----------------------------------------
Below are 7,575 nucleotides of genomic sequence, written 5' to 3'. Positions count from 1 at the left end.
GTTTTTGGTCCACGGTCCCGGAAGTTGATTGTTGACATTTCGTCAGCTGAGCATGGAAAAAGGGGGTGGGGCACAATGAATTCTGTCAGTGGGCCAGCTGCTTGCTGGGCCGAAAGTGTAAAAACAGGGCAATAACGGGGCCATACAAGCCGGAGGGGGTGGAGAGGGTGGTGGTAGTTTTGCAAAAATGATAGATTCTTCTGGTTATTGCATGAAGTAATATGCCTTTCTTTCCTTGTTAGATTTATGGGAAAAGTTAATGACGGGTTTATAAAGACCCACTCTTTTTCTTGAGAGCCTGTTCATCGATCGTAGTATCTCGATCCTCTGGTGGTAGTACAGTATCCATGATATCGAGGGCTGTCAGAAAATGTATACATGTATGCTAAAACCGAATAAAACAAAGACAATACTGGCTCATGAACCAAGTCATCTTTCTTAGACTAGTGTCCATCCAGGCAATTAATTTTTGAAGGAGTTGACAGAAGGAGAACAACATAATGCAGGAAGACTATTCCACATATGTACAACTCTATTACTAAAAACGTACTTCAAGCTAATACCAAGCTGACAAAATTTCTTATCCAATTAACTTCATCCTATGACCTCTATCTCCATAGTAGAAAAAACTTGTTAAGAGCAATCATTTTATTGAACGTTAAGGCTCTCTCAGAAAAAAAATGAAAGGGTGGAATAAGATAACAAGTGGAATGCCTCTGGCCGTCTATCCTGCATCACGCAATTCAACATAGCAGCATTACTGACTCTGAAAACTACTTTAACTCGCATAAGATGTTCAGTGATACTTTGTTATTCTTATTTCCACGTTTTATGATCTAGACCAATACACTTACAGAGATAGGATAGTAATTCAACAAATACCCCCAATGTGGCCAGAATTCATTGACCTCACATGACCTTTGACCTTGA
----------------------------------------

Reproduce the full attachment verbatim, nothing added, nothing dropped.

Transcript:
Below are 7,575 nucleotides of genomic sequence, written 5' to 3'. Positions count from 1 at the left end.
GTTTTTGGTCCACGGTCCCGGAAGTTGATTGTTGACATTTCGTCAGCTGAGCATGGAAAAAGGGGGTGGGGCACAATGAATTCTGTCAGTGGGCCAGCTGCTTGCTGGGCCGAAAGTGTAAAAACAGGGCAATAACGGGGCCATACAAGCCGGAGGGGGTGGAGAGGGTGGTGGTAGTTTTGCAAAAATGATAGATTCTTCTGGTTATTGCATGAAGTAATATGCCTTTCTTTCCTTGTTAGATTTATGGGAAAAGTTAATGACGGGTTTATAAAGACCCACTCTTTTTCTTGAGAGCCTGTTCATCGATCGTAGTATCTCGATCCTCTGGTGGTAGTACAGTATCCATGATATCGAGGGCTGTCAGAAAATGTATACATGTATGCTAAAACCGAATAAAACAAAGACAATACTGGCTCATGAACCAAGTCATCTTTCTTAGACTAGTGTCCATCCAGGCAATTAATTTTTGAAGGAGTTGACAGAAGGAGAACAACATAATGCAGGAAGACTATTCCACATATGTACAACTCTATTACTAAAAACGTACTTCAAGCTAATACCAAGCTGACAAAATTTCTTATCCAATTAACTTCATCCTATGACCTCTATCTCCATAGTAGAAAAAACTTGTTAAGAGCAATCATTTTATTGAACGTTAAGGCTCTCTCAGAAAAAAAATGAAAGGGTGGAATAAGATAACAAGTGGAATGCCTCTGGCCGTCTATCCTGCATCACGCAATTCAACATAGCAGCATTACTGACTCTGAAAACTACTTTAACTCGCATAAGATGTTCAGTGATACTTTGTTATTCTTATTTCCACGTTTTATGATCTAGACCAATACACTTACAGAGATAGGATAGTAATTCAACAAATACCCCCAATGTGGCCAGAATTCATTGACCTCACATGACCTTTGACCTTGA